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single threaded test reporting poor performance with E5-2670 in VM

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  • single threaded test reporting poor performance with E5-2670 in VM

    I have a VM with 2 vCPUs running on ESXi 5. There are two hosts. One with older X5460 procs and the other with E5-2670 procs. The single threaded CPU benchmark surprisingly scores almost twice as high when the VM is running on the host with the X5460 procs.

    If I change the VM config to just have 1 vCPU and re-run the tests on each host I get the same result on the X5460 host but double the score on the E5-2670.

    Why would the single threaded test be affected negatively with the VM having 2 vCPUs while running on the E5-2670 host but not when the VM is running on the X5460 host?

  • #2
    Would be interesting the run the single threaded test directly on the host machine to see the scores. I assume there is no other load on the host machines or in the VMs? Having the actual benchmark numbers from the VMs would have also been good.

    I suspect it might be something VMware is better placed to answer, but here is some speculation.

    The E5-2670 has hyperthreading, turbo & better power saving features (underclocking). The X5460 doesn't have most of this.

    So maybe the E5-2670 never really ramps up to full turbo speed. With 2 vCPUs and only 1 thread running the average system load will be at most 50%. Or just 6% CPU load from the point of view of the physical host. With just 1 CPU available the CPU load should be ~100%. So maybe in this case the clock speed ramps up.

    Or maybe the 2 vCPUs you get are really 1 physical core with hyperthreading. A hyperthreaded core isn't nearly as good as a real core. But I don't think this would explain a 2x difference.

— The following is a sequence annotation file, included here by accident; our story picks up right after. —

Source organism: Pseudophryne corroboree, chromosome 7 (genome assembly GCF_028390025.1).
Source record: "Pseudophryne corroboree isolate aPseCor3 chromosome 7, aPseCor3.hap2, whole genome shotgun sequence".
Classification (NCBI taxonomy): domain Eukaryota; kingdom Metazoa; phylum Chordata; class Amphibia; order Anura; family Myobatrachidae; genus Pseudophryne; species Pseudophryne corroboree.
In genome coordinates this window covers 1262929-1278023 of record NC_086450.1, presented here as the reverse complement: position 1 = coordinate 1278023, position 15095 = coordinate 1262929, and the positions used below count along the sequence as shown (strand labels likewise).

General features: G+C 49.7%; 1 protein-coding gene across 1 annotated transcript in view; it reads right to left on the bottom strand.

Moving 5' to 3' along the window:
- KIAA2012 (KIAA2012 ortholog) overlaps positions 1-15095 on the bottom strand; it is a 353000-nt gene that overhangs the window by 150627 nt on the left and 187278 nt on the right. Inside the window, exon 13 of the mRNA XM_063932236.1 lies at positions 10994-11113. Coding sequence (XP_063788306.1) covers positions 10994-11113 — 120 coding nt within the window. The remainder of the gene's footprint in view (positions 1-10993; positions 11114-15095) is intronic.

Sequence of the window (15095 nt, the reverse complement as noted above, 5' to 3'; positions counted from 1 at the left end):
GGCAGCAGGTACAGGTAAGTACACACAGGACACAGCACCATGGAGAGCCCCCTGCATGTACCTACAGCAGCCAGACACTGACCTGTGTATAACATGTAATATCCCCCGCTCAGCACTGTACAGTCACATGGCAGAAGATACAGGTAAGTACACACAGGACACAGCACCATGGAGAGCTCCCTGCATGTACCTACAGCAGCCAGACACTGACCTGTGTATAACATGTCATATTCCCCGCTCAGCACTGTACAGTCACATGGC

This is just a guess however. You would need to investigate deeper to really know what is going on.


    • #3
      Here are the single threaded results:

      VM w 1CPU X5460: 1240
      VM w 2 CPUs X5460: 1208
      VM w 1 CPU E5-2670: 661
      VM w 2 CPUs E5-2670: 1308

      These tests were done with a quiet VM on a host with no other VMs on it as to make sure there was no contention.

      I am currently working with VMWare on this also but they have not been helpful so far. I am also working with Dell Pro Support but they are pointing the finger at VMWare. I will bounce your theories off of both of them to see what they think.

      We did attempt to disable all power saving features in the BIOS on the E5-2670 but that did not seem to help.

      There is also an option in VMWare to assign both number of virtual sockets and number of cores per socket. I played with them both but it did not change the test result. 2 virtual sockets and 1 core per socket OR 1 virtual socket and 2 cores per socket both give me results around 600.

      Is there anything about the single threaded test that could explain the difference or is it a pretty good representation of real-world single threaded performance?


      • #4
        The numbers you posted seem to completely contradict your previous explanation of the problem.

        You said, "If I change the VM config to just have 1 vCPU .... double the score on the E5-2670". But the numbers say the opposite.

        We have a fairly comprehensive list of results for the single threaded test here,

        We are not aware of any issue in the test itself that would cause this & the list seems to be more or less what I would expect in terms of rankings.

        The 661 result is bad. This is around the performance of a Pentium 4


        • #5
          Sorry about that - that was a typo on my part. Here are the results:

          VM w 1CPU X5460: 1240
          VM w 2 CPUs X5460: 1208
          VM w 1 CPU E5-2670: 1308
          VM w 2 CPUs E5-2670: 661

          I have been working with VMWare and it is looking like when 2 vCPUs are assigned to the VM the processor does fail to ramp up fully as you suspected. Now we just need to find out why. I will post back here when I find out.


          • #6
            So it was related to power saving features...
            The problem ended up being with the BIOS settings. I had to clear NVRAM for it to start working right again. Clearing NVRAM and setting the System Profile to “Performance” (which disables C1E and C States) took care of it. Single threaded CPU performance is now consistently about 15 -20% faster than with the older X5460 processor and over twice as fast as the E5-2670 when it had the C1E and C States enabled.

            The single threaded result is now 1416.


            • #7
              Thanks for posting the solution.
              Glad you sorted it out (and that our software helped in the process).